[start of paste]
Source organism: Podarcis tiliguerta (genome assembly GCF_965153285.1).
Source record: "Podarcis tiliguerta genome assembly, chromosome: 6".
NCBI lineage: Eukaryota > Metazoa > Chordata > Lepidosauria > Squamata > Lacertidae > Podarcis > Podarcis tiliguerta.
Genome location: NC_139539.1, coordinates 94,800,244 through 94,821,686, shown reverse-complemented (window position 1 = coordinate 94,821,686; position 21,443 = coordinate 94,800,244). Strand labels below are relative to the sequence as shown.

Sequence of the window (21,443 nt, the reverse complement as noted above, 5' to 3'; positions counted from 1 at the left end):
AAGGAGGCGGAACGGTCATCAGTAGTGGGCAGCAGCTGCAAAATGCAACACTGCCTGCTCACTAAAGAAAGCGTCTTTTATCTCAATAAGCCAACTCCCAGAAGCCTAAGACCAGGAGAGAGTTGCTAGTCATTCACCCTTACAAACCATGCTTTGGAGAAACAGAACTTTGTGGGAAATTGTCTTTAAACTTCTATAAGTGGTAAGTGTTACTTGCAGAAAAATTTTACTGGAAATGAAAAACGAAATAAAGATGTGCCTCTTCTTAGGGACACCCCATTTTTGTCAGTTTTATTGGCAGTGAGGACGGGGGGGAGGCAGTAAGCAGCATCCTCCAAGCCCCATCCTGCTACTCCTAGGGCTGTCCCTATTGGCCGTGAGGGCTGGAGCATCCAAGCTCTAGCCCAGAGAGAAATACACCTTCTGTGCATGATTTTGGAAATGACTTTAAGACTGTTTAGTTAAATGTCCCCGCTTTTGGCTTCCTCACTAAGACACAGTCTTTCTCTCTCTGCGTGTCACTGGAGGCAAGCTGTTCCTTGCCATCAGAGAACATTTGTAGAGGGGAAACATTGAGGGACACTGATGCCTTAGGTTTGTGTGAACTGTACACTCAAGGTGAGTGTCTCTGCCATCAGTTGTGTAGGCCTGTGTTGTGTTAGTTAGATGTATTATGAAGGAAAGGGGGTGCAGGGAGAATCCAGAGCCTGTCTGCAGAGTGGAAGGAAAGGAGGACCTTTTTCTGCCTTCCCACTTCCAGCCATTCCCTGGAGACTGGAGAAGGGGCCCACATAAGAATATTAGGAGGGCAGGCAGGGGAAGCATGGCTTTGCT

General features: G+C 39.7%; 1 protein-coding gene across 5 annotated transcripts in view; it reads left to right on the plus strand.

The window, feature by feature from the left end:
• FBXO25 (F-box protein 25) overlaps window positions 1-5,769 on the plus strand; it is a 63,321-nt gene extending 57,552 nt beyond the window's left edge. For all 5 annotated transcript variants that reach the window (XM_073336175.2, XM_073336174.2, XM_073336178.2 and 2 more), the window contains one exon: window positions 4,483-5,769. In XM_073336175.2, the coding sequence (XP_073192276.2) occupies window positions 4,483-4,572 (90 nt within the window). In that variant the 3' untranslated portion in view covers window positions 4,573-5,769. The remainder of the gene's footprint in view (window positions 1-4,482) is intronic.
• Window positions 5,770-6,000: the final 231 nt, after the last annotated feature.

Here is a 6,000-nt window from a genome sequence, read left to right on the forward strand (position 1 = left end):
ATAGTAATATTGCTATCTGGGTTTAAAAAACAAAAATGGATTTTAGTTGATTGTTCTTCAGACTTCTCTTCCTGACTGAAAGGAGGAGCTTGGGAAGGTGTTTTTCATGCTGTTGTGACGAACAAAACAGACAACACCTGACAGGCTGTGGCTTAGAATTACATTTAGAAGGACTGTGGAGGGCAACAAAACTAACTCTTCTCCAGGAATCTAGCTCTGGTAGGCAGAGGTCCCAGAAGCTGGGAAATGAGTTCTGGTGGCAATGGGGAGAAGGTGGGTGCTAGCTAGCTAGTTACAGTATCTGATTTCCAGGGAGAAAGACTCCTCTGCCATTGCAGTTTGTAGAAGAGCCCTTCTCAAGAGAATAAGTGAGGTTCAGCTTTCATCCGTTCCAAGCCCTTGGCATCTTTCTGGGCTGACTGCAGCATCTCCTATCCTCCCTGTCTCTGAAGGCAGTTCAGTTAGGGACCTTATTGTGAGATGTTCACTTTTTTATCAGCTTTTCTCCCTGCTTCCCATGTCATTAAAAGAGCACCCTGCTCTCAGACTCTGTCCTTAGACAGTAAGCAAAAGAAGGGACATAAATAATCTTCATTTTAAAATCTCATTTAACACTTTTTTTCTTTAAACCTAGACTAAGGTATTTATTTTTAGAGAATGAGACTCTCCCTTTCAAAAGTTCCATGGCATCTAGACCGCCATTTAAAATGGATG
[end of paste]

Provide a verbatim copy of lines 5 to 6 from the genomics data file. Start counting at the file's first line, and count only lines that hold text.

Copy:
Sequence of the window (21,443 nt, the reverse complement as noted above, 5' to 3'; positions counted from 1 at the left end):
AAGGAGGCGGAACGGTCATCAGTAGTGGGCAGCAGCTGCAAAATGCAACACTGCCTGCTCACTAAAGAAAGCGTCTTTTATCTCAATAAGCCAACTCCCAGAAGCCTAAGACCAGGAGAGAGTTGCTAGTCATTCACCCTTACAAACCATGCTTTGGAGAAACAGAACTTTGTGGGAAATTGTCTTTAAACTTCTATAAGTGGTAAGTGTTACTTGCAGAAAAATTTTACTGGAAATGAAAAACGAAATAAAGATGTGCCTCTTCTTAGGGACACCCCATTTTTGTCAGTTTTATTGGCAGTGAGGACGGGGGGGAGGCAGTAAGCAGCATCCTCCAAGCCCCATCCTGCTACTCCTAGGGCTGTCCCTATTGGCCGTGAGGGCTGGAGCATCCAAGCTCTAGCCCAGAGAGAAATACACCTTCTGTGCATGATTTTGGAAATGACTTTAAGACTGTTTAGTTAAATGTCCCCGCTTTTGGCTTCCTCACTAAGACACAGTCTTTCTCTCTCTGCGTGTCACTGGAGGCAAGCTGTTCCTTGCCATCAGAGAACATTTGTAGAGGGGAAACATTGAGGGACACTGATGCCTTAGGTTTGTGTGAACTGTACACTCAAGGTGAGTGTCTCTGCCATCAGTTGTGTAGGCCTGTGTTGTGTTAGTTAGATGTATTATGAAGGAAAGGGGGTGCAGGGAGAATCCAGAGCCTGTCTGCAGAGTGGAAGGAAAGGAGGACCTTTTTCTGCCTTCCCACTTCCAGCCATTCCCTGGAGACTGGAGAAGGGGCCCACATAAGAATATTAGGAGGGCAGGCAGGGGAAGCATGGCTTTGCT